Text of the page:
The first rule of hunting mushrooms in the French countryside? Don’t ask any of the other mushroom hunters where they hunt mushrooms. I’m joking of course, but sort-of not. Everyone has favorite spots they’ve discovered and it’s considered rude to ask.
But if they invite you to come along on the hunt? Then you’re good to go. Ben Blair and I were invited by our friends Mark and Richard and Dominique — and we jumped at the chance.
Right now, in our area, there’s a lot of talk about mushrooms. Everyone says this is the biggest mushroom season in living memory. We were told mushroom season typically ends in late September. But it’s been a strange year weather-wise — and here it is November and it’s still going strong. The mushrooms pop up so quickly, that the hunting season will keep going until the first freeze.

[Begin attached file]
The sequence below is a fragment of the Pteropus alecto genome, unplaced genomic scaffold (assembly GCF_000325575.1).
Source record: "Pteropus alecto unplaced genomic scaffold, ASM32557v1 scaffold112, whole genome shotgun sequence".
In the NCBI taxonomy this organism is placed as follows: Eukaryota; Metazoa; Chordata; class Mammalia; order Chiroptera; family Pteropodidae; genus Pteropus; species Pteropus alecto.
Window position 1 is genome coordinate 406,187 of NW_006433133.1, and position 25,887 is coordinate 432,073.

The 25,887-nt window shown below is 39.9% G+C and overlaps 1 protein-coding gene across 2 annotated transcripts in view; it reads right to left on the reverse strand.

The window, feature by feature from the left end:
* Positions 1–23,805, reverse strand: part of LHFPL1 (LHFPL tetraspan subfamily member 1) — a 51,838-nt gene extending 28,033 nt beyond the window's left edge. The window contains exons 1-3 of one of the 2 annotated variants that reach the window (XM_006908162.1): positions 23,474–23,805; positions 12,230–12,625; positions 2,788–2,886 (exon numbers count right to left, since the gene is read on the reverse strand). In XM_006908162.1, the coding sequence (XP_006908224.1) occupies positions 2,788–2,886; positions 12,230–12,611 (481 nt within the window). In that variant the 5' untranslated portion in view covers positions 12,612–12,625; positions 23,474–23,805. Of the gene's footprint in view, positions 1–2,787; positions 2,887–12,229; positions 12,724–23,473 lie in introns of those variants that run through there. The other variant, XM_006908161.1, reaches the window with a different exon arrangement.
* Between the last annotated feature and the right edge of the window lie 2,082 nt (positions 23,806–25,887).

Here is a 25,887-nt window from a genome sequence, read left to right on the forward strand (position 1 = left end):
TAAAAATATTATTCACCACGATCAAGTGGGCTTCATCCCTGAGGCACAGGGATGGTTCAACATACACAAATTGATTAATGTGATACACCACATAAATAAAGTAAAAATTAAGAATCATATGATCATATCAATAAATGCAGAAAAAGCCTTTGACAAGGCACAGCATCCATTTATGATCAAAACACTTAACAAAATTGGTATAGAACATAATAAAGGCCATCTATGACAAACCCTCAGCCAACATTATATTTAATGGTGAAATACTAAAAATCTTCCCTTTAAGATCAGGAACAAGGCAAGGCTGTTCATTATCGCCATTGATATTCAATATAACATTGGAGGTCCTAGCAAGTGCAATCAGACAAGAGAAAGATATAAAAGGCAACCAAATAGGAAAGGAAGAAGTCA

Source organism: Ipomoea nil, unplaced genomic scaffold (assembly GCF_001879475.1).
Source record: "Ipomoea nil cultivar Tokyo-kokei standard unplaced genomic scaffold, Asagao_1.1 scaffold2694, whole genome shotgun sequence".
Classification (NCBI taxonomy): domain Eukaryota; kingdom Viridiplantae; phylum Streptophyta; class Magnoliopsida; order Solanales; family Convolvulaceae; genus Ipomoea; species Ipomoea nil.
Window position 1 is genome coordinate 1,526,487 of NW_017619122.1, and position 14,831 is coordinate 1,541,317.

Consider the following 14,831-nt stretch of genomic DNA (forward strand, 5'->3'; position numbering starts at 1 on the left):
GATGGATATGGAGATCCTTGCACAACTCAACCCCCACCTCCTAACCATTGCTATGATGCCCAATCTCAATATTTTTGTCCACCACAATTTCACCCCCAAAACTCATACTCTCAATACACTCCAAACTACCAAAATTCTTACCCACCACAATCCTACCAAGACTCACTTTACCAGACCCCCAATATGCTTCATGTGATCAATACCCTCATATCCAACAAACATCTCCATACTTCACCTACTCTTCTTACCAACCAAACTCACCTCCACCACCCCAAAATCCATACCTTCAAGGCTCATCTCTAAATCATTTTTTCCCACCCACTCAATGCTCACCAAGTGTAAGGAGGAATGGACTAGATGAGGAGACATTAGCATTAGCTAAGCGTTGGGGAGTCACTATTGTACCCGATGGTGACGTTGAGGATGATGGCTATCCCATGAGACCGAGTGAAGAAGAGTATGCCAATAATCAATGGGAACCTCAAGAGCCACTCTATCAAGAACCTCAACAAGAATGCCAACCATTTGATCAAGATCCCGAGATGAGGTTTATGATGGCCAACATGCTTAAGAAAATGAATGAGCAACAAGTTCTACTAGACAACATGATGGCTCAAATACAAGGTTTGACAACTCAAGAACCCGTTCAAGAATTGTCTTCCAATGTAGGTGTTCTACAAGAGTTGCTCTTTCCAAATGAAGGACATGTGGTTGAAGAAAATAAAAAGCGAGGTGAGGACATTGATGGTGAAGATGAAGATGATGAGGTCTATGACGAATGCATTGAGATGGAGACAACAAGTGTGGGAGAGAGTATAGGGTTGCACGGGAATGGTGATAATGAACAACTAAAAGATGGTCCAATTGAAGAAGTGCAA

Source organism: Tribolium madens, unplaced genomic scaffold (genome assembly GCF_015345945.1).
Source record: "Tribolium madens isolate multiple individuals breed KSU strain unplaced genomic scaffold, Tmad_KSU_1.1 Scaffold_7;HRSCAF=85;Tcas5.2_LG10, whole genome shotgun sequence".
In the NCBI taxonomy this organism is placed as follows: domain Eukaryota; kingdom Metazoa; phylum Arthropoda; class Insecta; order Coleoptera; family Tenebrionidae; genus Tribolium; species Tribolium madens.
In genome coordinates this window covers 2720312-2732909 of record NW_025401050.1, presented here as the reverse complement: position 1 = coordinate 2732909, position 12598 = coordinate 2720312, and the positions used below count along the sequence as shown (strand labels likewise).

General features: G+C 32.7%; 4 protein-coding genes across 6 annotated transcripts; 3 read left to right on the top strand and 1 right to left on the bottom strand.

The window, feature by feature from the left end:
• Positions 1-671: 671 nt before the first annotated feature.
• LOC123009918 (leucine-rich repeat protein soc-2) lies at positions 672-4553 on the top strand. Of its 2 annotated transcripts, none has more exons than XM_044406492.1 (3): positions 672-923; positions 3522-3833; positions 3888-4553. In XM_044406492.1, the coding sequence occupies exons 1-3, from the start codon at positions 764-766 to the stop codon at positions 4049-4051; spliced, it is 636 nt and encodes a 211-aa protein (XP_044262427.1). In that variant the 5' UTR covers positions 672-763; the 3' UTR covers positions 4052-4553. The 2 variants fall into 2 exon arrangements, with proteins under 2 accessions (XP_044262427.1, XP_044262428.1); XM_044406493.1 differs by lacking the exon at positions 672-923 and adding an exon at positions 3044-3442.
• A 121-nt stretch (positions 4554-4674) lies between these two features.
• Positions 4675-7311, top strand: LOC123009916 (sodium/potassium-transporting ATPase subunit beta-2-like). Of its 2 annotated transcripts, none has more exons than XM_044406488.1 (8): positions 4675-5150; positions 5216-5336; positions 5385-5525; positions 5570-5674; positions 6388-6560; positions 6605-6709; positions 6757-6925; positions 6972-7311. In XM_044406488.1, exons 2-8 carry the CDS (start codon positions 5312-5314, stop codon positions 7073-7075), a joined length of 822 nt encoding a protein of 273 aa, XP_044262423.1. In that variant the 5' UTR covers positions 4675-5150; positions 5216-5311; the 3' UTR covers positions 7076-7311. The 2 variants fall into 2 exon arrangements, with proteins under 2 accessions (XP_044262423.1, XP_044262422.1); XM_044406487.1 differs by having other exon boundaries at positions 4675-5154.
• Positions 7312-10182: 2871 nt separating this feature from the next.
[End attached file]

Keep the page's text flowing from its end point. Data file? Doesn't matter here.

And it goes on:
Side note: Coming from six years in Oakland, I’m actually looking forward to the winter. Then again, I still haven’t forgotten how harsh it can get here, so I’m trying to appreciate the gorgeous fall weather as long as it wants to stick around.
There are a ton of wild mushrooms in this area. A ton as in hundreds of varieties. Some are edible. At least one is deathly. And there are others that will give you bad indigestion. Cèpe mushrooms are the coveted ones, and happily they are everywhere this year. And cèpes are the only ones we hunted for — we passed a bunch of other ones, but paid them no attention.
In fact, to be safe Richard and Dominique only pick cèpes and leave the others alone (even if they’re likely edible) just to be safe. And Mark said his goal is to learn the 3 best and 3 worst varieties of mushroom here, and then he can ignore the rest.
People here hunt for mushrooms on both public and private property, but mostly public. We were told you can’t hunt on public lands (they’re called forêt domaniale) on Tuesdays and Thursdays — so that the mushrooms don’t get over-picked.
It was really fun to learn how to recognize the cèpes. We were told it takes a sharp eye, and they weren’t joking about that. They totally blend in with all the fallen leaves on the forest floor. Can you spot them?